It can be read as a portrait of the passion of the Christ.
----- Original Message -----
From: [log in to unmask] href="mailto:[log in to unmask]">Chokh Raj
To: [log in to unmask] href="mailto:[log in to unmask]">[log in to unmask]
Sent: Thursday, March 06, 2008 11:24 AM
Subject: Re: The trouble with roses (worm? what worm?) Re: On the Making of a Simile

Of course, it remains only one of the readings -- and if I said it's the heart
of the matter, it's so to me -- that's MY response. I've read opinions no end
on this -- and I don't disagree with most. Ambiguous symbols -- yes, that's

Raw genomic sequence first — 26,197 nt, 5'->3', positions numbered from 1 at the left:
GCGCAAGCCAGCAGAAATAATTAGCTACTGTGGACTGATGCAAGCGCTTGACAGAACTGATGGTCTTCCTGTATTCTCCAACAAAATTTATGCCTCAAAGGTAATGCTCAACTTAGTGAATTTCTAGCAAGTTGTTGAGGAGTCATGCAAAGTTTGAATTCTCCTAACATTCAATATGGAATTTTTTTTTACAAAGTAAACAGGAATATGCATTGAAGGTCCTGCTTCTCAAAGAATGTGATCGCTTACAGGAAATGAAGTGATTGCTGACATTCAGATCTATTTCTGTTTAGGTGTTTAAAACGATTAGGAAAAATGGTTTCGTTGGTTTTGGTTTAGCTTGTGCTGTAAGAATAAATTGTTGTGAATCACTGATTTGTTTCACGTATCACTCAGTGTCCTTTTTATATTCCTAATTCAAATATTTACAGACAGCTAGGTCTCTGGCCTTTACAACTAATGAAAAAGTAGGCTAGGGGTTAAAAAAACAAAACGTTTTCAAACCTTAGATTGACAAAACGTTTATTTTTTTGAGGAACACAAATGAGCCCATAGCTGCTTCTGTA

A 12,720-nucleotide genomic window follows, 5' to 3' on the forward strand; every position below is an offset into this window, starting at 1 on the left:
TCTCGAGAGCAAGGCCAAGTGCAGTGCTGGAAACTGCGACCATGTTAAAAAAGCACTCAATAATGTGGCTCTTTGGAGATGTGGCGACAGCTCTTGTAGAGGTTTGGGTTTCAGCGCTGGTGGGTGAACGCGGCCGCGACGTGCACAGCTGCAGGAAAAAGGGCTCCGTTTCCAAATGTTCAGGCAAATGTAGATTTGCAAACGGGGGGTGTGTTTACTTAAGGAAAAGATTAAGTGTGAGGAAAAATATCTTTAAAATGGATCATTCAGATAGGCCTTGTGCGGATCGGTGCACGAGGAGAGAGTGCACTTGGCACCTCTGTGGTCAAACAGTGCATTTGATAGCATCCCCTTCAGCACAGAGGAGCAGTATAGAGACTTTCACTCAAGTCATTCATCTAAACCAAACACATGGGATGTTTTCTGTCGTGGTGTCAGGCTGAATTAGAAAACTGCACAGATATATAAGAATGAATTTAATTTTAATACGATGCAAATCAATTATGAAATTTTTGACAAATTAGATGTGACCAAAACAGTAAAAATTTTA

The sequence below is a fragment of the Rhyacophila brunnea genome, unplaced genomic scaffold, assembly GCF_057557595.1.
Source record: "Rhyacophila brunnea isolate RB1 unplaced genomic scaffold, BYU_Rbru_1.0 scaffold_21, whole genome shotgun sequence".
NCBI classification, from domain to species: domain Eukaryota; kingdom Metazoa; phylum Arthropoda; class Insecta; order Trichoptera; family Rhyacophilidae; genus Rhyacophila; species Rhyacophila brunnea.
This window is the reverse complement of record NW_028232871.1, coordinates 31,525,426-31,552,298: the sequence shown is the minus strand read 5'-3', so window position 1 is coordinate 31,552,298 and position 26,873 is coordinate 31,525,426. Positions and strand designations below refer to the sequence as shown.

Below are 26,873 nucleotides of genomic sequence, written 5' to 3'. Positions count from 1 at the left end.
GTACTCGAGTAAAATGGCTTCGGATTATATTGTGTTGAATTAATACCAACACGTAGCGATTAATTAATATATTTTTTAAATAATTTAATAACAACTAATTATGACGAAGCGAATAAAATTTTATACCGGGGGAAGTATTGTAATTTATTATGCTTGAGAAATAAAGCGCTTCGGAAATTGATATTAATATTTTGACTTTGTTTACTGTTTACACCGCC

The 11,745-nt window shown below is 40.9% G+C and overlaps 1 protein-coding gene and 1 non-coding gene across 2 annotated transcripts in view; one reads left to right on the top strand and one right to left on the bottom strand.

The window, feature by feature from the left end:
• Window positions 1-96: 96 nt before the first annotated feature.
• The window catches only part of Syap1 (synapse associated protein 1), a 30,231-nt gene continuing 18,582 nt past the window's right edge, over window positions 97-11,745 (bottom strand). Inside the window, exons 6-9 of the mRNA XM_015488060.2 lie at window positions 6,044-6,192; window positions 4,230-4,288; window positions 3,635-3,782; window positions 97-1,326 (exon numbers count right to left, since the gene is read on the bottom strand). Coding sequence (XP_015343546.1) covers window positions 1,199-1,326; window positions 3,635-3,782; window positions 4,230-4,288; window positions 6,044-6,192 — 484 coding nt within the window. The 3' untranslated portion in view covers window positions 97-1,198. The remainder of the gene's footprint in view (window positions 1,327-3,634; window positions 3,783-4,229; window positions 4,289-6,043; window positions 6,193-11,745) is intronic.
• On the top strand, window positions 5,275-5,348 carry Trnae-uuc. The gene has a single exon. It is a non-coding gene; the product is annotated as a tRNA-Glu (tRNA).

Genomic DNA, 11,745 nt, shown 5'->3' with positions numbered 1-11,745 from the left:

the beauty of symbols. Of course, they're "complex".

Nancy Gish <[log in to unmask]> wrote:
This is only one possible reading. It has been read many ways, and the point is that these are ambiguous symbols, not one-for-one allegories.

Since I already noted that it could be identified with the snake, I wish to note that it does not have to be. The "heart of the matter," if there is one, is that the poem is complex and richly ambiguous in only a few words.

>>> Chokh Raj <[log in to unmask]>03/06/08 9:08 AM >>>
The heart of the matter !!!


Peter Montgomery <[log in to unmask]>wrote:

//Rose symbolises Love.
The invisible worm is satan worm is like snake.
Lust destroys the Garden of Eden.//


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